State v. Grant, 104 N.C. 908 (1889)

Sept. 1889 · Supreme Court of North Carolina
104 N.C. 908


Larceny — Indictment— Ownership — Evidence— Corporation.

1. It is not necessary, in an indictment for larceny, where the articles charged to be stolen are alleged to be the property of a corporation, to aver in the bill the fact of the incorporation of the prosecutor. It is sufficient if the corporate name is correctly set forth.

H. Nor is it necessary to produce the charter of an incorporated company to prove the fact of incorporation. It is sufficient if it is established by other testimony that it carried on its business in the name set out in the indictment, and was well known by that designation.

*909The defendánt was tried before Clark, J., at Fall Term,. 1889, of Swain Superior Court, on an indictment charging the larceny of a barrel of kerosene oil, the property of “The Richmond and Danville Railroad Company.”

In the course of the trial, the State introduced a witness who testified “ that he was the agent for the Richmond and • Danville Railroad Company at Jarret’s Station, in said county; that said company was, publicly and universally, known by that name in this section as a common carrier, operating the only railroad in that county, running daily trains, having officers, agents,” &c., &c.

The defendant excepted to the admission of this testimony because it was not alleged in the indictment that the company was incorporated, and because the proof of the incorporation should be made by showing the charter.

There was a verdict of guilty. The defendant moved for a new trial on the foregoing exceptions. This motion was declined. The defendant then moved in arrest of judgment because the indictment did not allege that the prosecutor was incorporated.

Motion refused.

Judgment and appeal.

The Attorney General, for the State.

Mr. F. C. Fisher (by brief), for the defendant.

Shepherd, J.

— after stating the case:

1. We are clearly of the opinion that it was unnecessary to produce the charter in order to prove that the prosecutor was an incorporated company.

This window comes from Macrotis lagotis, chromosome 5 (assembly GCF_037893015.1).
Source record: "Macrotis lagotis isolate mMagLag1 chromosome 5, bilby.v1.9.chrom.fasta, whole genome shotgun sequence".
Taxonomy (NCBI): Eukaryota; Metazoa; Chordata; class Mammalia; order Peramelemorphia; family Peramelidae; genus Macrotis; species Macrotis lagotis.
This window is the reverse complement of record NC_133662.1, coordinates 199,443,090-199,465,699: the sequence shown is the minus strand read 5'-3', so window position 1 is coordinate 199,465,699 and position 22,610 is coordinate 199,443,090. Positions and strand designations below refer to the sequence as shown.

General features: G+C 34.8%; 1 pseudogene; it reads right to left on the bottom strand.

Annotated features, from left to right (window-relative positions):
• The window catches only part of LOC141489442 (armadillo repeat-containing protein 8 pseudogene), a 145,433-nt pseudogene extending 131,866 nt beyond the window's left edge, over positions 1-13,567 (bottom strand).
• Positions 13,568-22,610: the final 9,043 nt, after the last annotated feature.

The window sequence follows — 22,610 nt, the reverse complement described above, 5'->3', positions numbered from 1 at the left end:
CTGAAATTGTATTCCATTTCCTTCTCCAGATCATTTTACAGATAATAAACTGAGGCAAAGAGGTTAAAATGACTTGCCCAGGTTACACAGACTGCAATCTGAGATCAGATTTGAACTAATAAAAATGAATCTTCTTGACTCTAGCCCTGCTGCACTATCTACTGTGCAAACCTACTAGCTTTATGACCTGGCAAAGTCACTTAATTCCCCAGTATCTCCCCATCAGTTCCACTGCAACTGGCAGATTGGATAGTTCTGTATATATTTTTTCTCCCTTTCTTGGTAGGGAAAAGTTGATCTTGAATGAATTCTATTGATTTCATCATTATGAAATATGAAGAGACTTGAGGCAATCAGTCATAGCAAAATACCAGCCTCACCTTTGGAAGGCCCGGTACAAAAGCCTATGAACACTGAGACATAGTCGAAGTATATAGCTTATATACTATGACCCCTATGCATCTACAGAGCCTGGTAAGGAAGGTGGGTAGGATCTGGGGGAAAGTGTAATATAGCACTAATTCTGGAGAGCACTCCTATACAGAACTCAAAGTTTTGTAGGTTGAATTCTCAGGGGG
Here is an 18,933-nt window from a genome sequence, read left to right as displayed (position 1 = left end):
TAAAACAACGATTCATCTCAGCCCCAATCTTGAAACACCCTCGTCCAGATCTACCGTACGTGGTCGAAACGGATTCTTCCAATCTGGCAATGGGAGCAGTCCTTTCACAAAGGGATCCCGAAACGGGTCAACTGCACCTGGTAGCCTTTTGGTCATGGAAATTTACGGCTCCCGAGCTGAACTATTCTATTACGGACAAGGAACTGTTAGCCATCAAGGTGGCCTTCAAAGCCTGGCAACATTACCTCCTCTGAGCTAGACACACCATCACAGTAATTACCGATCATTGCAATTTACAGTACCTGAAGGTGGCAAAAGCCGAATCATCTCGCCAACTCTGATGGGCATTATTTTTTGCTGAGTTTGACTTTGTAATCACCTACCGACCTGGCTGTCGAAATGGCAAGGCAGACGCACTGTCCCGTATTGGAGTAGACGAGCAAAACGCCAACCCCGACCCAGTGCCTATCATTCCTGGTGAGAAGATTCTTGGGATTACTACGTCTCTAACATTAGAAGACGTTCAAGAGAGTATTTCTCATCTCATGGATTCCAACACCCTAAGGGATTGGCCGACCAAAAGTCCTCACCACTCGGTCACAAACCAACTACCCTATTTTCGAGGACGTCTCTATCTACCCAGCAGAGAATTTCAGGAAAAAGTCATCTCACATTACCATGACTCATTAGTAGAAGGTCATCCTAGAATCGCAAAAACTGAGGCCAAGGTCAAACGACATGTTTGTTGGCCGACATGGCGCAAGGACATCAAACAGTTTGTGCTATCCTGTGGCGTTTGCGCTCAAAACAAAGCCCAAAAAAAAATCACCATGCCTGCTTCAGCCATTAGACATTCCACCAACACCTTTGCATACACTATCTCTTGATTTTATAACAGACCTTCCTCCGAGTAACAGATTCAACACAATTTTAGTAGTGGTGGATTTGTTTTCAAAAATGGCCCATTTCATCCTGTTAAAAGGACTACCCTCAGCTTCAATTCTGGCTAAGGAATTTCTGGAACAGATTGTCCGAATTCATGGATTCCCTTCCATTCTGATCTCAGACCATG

In Railroad v. Langton, L. R. 2 Q. B. D., 296, 46 L. J. M. C., 136, “ it was held that it was not necessary to produce the certificate of incorporation of a company, but that the existence of the company was sufficiently proved by evidence that it had carried on business as such.” Roscoe’s Crim. Ev., 868. To the same effect is Whart. Crim. Law, 1828; People v. Swartz, 32 Cal., 160; People v. Davis, 31 *910Wend., 309; Reed v. State, 15 Ohio, 217, and State v. R. R. Co., 95 N. C., 602.

2. We are also of the opinion that the fact of incorporation need not be alleged where the corporate name is correctly set out in the indictment. We are aware that there is a great diversity of opinion upon this subject in the various States, but we think the better view is that such an allegation is unnecessary. In State v. Bell, 65 N. C., 313, it is said that “the name of the owner of property stolen is not a material part of the offence charged in the indictment, and it is only required to identify the transaction so that the defendant, by proper plea, may protect himself against another prosecution for the same offence. The owner may have a name by reputation, and if it is proved that he is as well known by that name as any other, a charge in -the indictment in that name will be sufficient.” We see no reason whj'- a conviction upon the present indictment would not be a bar to another in which the fact of incorporation is alleged. Here the name is correctly described and there could be but little trouble as to the identification of the prosecutor. In Stanly v. Railroad Co., 89 N. C., 331, it is distinctly decided that such a company may be designated by its corporate name, and that such a description is good upon demurrer. This case cites with approval the language of Maule, J., in Wolfe v. Steamboat Co., 62 E. C. L. R., 103, where he says that such a description of the prosecutor is “not at all out-of the usual form. It impliedly amounts to an allegation that the defendant is a corporate body.”

We have read with interest the terse and pointed brief of the defendant’s counsel, but he has failed to convince us that there was any error in the rulings of the trial Judge.